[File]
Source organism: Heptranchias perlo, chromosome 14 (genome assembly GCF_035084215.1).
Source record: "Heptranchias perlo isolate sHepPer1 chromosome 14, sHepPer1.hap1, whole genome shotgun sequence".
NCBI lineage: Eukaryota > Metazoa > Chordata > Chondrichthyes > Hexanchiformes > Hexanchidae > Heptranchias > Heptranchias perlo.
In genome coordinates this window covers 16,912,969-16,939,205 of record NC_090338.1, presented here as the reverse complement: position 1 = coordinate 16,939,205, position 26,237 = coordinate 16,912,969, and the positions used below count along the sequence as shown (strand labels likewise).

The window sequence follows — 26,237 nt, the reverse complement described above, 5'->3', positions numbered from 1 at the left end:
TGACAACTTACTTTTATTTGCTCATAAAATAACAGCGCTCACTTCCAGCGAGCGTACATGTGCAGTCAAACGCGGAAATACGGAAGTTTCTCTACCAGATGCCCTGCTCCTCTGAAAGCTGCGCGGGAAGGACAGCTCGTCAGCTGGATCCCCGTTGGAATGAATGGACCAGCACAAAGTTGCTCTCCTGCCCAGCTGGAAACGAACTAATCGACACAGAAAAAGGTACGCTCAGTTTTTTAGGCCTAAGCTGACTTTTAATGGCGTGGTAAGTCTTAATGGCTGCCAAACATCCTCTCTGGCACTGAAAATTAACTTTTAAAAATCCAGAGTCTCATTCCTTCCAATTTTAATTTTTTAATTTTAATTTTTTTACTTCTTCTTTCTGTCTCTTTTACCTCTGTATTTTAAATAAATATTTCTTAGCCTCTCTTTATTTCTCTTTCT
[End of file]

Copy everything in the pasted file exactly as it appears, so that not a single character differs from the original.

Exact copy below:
Source organism: Heptranchias perlo, chromosome 14 (genome assembly GCF_035084215.1).
Source record: "Heptranchias perlo isolate sHepPer1 chromosome 14, sHepPer1.hap1, whole genome shotgun sequence".
NCBI lineage: Eukaryota > Metazoa > Chordata > Chondrichthyes > Hexanchiformes > Hexanchidae > Heptranchias > Heptranchias perlo.
In genome coordinates this window covers 16,912,969-16,939,205 of record NC_090338.1, presented here as the reverse complement: position 1 = coordinate 16,939,205, position 26,237 = coordinate 16,912,969, and the positions used below count along the sequence as shown (strand labels likewise).

The window sequence follows — 26,237 nt, the reverse complement described above, 5'->3', positions numbered from 1 at the left end:
TGACAACTTACTTTTATTTGCTCATAAAATAACAGCGCTCACTTCCAGCGAGCGTACATGTGCAGTCAAACGCGGAAATACGGAAGTTTCTCTACCAGATGCCCTGCTCCTCTGAAAGCTGCGCGGGAAGGACAGCTCGTCAGCTGGATCCCCGTTGGAATGAATGGACCAGCACAAAGTTGCTCTCCTGCCCAGCTGGAAACGAACTAATCGACACAGAAAAAGGTACGCTCAGTTTTTTAGGCCTAAGCTGACTTTTAATGGCGTGGTAAGTCTTAATGGCTGCCAAACATCCTCTCTGGCACTGAAAATTAACTTTTAAAAATCCAGAGTCTCATTCCTTCCAATTTTAATTTTTTAATTTTAATTTTTTTACTTCTTCTTTCTGTCTCTTTTACCTCTGTATTTTAAATAAATATTTCTTAGCCTCTCTTTATTTCTCTTTCT